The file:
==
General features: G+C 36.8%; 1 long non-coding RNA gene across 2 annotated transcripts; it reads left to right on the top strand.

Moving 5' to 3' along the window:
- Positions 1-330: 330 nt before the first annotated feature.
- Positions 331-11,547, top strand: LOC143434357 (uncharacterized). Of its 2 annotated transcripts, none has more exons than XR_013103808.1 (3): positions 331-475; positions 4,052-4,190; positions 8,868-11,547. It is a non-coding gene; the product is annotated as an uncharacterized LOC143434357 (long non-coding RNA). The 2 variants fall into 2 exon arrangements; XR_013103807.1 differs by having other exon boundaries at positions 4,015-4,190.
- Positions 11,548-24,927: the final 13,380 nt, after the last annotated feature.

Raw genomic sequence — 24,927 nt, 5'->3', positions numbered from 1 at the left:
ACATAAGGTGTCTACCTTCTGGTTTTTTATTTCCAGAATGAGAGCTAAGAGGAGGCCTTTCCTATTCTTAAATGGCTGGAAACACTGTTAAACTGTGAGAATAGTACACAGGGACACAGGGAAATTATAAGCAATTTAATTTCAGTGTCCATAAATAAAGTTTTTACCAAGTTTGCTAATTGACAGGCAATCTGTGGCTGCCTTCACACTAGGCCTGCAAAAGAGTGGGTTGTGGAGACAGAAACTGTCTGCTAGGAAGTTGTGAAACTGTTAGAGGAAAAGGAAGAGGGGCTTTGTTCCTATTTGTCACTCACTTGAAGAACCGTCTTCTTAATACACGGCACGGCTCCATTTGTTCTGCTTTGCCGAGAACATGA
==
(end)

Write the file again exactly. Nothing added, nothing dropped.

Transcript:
General features: G+C 36.8%; 1 long non-coding RNA gene across 2 annotated transcripts; it reads left to right on the top strand.

Moving 5' to 3' along the window:
- Positions 1-330: 330 nt before the first annotated feature.
- Positions 331-11,547, top strand: LOC143434357 (uncharacterized). Of its 2 annotated transcripts, none has more exons than XR_013103808.1 (3): positions 331-475; positions 4,052-4,190; positions 8,868-11,547. It is a non-coding gene; the product is annotated as an uncharacterized LOC143434357 (long non-coding RNA). The 2 variants fall into 2 exon arrangements; XR_013103807.1 differs by having other exon boundaries at positions 4,015-4,190.
- Positions 11,548-24,927: the final 13,380 nt, after the last annotated feature.

Raw genomic sequence — 24,927 nt, 5'->3', positions numbered from 1 at the left:
ACATAAGGTGTCTACCTTCTGGTTTTTTATTTCCAGAATGAGAGCTAAGAGGAGGCCTTTCCTATTCTTAAATGGCTGGAAACACTGTTAAACTGTGAGAATAGTACACAGGGACACAGGGAAATTATAAGCAATTTAATTTCAGTGTCCATAAATAAAGTTTTTACCAAGTTTGCTAATTGACAGGCAATCTGTGGCTGCCTTCACACTAGGCCTGCAAAAGAGTGGGTTGTGGAGACAGAAACTGTCTGCTAGGAAGTTGTGAAACTGTTAGAGGAAAAGGAAGAGGGGCTTTGTTCCTATTTGTCACTCACTTGAAGAACCGTCTTCTTAATACACGGCACGGCTCCATTTGTTCTGCTTTGCCGAGAACATGA